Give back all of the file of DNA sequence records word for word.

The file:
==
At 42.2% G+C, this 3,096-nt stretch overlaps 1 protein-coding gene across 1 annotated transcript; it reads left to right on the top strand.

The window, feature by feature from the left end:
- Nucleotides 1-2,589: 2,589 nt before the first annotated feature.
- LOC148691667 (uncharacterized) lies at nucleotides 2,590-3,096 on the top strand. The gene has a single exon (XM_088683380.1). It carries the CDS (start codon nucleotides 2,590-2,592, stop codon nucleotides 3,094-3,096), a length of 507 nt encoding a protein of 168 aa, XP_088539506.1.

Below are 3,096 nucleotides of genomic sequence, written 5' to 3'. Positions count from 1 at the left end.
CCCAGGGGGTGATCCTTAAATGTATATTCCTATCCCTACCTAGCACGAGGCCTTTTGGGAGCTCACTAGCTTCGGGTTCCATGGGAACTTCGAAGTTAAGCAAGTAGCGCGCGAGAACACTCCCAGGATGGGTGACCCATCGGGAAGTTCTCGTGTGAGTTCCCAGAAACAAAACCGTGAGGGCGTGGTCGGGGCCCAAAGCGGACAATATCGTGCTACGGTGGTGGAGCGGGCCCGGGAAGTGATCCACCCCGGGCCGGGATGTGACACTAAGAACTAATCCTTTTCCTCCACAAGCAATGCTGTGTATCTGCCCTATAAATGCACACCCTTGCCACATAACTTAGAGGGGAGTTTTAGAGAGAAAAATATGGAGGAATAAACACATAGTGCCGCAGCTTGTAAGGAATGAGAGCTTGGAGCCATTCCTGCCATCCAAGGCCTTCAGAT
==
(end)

At 42.2% G+C, this 3,096-nt stretch overlaps 1 protein-coding gene across 1 annotated transcript; it reads left to right on the top strand.

The window, feature by feature from the left end:
- Nucleotides 1-2,589: 2,589 nt before the first annotated feature.
- LOC148691667 (uncharacterized) lies at nucleotides 2,590-3,096 on the top strand. The gene has a single exon (XM_088683380.1). It carries the CDS (start codon nucleotides 2,590-2,592, stop codon nucleotides 3,094-3,096), a length of 507 nt encoding a protein of 168 aa, XP_088539506.1.

Below are 3,096 nucleotides of genomic sequence, written 5' to 3'. Positions count from 1 at the left end.
CCCAGGGGGTGATCCTTAAATGTATATTCCTATCCCTACCTAGCACGAGGCCTTTTGGGAGCTCACTAGCTTCGGGTTCCATGGGAACTTCGAAGTTAAGCAAGTAGCGCGCGAGAACACTCCCAGGATGGGTGACCCATCGGGAAGTTCTCGTGTGAGTTCCCAGAAACAAAACCGTGAGGGCGTGGTCGGGGCCCAAAGCGGACAATATCGTGCTACGGTGGTGGAGCGGGCCCGGGAAGTGATCCACCCCGGGCCGGGATGTGACACTAAGAACTAATCCTTTTCCTCCACAAGCAATGCTGTGTATCTGCCCTATAAATGCACACCCTTGCCACATAACTTAGAGGGGAGTTTTAGAGAGAAAAATATGGAGGAATAAACACATAGTGCCGCAGCTTGTAAGGAATGAGAGCTTGGAGCCATTCCTGCCATCCAAGGCCTTCAGAT